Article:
Eddie House Proves His Worth As Boston’s Best Clutch Scorer


Eddie House Proves His Worth As Boston's Best Clutch Scorer They always seem to start innocently enough. On Friday against New Jersey, it was a 17-footer that began Eddie House's latest late-game hot streak.

By the time they are over, however, we are reminded again of who may be the Celtics' best clutch scorer.

House scored all 10 of his points in the fourth quarter of the 96-87 win over the Nets, continuing a trend he has carried for much of the season.

At times, House helps to put the nails in the coffin. Other times, he saves the C's from disaster.

The latter was the case Friday.

"Obviously, Eddie making shots bailed us out," Celtics head coach Doc Rivers said after the game.

Facing a dismal Nets bunch on pace to lose more games than any other team in NBA history, Boston actually trailed by a point entering the fourth quarter. House started the scoring with that bank shot and, after a basket put New Jersey back up for the final time, drilled his first three-pointer to put the Celtics ahead to stay.

For good measure, House hit another from the arc to make it 82-77 and finished his flurry with a 21-footer that put the hosts up seven points midway through the fourth.

Although he pretended at first to call every shot a big one, House knows they mean a bit more with the game on the line.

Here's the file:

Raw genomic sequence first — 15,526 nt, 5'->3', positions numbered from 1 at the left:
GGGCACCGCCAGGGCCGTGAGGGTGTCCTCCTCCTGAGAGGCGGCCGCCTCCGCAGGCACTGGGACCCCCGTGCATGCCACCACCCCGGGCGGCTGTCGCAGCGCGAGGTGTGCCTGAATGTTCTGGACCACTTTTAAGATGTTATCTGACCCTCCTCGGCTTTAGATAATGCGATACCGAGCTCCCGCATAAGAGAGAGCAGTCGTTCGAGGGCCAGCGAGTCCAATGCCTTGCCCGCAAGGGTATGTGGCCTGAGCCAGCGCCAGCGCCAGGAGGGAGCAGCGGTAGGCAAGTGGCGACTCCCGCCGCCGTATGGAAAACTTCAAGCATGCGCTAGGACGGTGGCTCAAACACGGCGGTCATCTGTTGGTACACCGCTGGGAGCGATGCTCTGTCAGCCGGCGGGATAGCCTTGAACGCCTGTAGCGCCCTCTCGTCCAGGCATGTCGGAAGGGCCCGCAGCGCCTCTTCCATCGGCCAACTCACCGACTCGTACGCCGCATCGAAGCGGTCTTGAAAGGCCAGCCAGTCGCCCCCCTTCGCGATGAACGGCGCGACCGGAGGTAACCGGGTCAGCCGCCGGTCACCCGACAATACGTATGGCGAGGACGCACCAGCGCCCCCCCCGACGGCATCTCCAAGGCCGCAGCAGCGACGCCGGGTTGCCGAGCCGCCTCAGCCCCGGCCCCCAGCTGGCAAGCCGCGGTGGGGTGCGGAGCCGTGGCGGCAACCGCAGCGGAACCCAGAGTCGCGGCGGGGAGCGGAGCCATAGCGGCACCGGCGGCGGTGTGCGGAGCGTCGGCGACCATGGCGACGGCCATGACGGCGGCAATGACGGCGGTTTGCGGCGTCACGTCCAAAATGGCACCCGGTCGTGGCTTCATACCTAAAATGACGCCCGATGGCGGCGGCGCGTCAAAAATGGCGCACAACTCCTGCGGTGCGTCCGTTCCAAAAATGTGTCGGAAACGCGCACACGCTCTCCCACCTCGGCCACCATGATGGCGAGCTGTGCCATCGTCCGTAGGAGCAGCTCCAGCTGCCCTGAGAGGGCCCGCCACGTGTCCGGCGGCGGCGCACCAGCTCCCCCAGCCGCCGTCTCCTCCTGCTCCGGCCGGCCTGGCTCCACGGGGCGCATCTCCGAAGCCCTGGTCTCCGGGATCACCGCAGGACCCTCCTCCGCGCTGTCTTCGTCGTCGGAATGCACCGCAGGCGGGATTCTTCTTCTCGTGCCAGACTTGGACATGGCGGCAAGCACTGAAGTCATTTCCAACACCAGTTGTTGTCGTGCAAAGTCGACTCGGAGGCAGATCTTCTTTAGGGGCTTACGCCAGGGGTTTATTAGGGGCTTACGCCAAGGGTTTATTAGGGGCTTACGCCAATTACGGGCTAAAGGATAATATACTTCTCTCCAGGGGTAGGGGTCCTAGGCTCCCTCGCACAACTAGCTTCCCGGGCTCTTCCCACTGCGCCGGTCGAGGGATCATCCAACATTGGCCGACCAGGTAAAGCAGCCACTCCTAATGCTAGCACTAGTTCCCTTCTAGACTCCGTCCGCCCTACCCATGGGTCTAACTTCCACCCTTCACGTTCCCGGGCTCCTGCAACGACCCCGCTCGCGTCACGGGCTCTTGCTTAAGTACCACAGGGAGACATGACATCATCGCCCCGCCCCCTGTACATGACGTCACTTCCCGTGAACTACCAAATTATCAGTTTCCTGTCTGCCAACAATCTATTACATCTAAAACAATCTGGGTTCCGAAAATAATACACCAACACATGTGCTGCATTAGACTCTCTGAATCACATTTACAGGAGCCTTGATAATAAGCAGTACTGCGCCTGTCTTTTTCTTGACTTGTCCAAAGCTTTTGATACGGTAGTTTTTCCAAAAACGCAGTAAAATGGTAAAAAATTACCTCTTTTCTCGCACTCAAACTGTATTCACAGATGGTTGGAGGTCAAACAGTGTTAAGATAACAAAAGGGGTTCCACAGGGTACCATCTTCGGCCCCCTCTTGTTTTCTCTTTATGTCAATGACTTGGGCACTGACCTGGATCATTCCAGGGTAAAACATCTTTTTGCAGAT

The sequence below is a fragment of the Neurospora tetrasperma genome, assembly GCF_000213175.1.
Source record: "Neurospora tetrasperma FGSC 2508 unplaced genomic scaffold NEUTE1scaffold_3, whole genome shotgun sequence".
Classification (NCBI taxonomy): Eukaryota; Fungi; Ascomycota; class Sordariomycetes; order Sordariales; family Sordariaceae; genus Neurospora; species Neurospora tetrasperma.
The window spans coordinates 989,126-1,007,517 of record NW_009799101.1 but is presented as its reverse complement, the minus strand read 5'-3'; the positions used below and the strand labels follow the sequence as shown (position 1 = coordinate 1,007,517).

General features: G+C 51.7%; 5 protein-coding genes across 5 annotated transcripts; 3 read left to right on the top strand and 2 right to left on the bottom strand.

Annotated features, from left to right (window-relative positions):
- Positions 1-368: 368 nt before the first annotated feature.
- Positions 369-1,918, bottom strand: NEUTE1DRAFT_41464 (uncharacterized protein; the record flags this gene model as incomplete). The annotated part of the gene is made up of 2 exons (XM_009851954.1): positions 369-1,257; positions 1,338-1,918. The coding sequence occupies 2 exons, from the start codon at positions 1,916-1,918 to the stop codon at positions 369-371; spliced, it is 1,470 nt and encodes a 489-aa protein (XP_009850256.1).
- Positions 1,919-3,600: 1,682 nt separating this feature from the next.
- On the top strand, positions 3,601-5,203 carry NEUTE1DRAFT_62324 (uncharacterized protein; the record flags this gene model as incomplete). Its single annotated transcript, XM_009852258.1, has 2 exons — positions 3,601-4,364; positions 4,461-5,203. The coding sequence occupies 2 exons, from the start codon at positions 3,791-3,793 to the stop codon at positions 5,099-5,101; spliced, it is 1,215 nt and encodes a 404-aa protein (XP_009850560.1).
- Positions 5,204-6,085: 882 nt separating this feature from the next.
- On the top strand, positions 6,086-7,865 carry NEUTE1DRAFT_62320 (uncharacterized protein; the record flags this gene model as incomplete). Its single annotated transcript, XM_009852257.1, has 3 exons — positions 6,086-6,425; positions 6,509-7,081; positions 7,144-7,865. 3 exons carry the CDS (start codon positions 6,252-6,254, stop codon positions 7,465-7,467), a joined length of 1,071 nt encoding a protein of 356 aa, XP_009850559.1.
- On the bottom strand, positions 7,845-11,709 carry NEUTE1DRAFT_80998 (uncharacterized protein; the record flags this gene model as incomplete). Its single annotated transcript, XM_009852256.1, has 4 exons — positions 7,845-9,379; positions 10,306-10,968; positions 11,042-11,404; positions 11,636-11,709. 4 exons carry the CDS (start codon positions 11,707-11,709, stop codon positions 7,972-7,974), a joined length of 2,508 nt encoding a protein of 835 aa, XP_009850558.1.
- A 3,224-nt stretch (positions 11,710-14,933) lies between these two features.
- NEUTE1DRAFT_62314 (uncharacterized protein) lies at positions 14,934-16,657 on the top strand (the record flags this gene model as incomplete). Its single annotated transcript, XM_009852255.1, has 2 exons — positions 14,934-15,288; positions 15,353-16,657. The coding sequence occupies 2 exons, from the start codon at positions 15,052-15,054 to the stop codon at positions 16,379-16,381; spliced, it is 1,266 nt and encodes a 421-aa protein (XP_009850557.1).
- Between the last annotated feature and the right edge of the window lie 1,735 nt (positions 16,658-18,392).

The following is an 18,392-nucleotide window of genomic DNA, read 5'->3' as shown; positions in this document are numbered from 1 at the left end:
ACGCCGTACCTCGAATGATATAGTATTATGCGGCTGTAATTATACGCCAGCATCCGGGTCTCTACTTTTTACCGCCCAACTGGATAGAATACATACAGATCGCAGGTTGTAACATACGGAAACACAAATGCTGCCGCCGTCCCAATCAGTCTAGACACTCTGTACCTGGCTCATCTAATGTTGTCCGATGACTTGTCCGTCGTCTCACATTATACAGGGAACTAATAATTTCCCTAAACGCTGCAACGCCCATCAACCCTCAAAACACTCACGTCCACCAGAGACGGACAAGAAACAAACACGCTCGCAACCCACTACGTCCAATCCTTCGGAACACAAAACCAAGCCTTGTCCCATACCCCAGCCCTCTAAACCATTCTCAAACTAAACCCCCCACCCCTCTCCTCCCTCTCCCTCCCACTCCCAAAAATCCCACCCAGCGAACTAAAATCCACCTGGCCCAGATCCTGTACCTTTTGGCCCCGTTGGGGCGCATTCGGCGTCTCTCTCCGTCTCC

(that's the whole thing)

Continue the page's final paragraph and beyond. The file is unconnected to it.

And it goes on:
"You get looks in the fourth or get them in the first. I try to make all of my shots," House said. "But when you get shots in the fourth, you really want to make them."

The numbers show that he has.

Over the last four games in which House has scored, 27 of his 45 points have come in the final quarter. In a season-high 22-point performance against Chicago earlier this season, he scored 15 in the last 12 minutes to bury the Bulls. Against Philadelphia one month later, seven of 13 points were scored in the fourth, including the last two of a 113-110 victory.

With Paul Pierce sidelined and Ray Allen logging a ton of minutes, Rivers is pleased to have a fourth-quarter guy off the bench; on Friday, House was the only player on the court to play the game's final 12 minutes.

"I was bound and determined to try to get Ray to 33 minutes, in that area, and it was murder at one point because we couldn't make shots in that one stretch," Rivers said. "I knew if we put Ray on the floor with Eddie, it would open the floor up, but Ray had already played his allotment for me. … When [Allen] came in, it was big for us. I thought he made shots because he had better legs."

Allen had better legs, and House, who was 0-of-4 from the floor entering the fourth, had better looks. As has been the case in 2009-10, he has known what to do with them.

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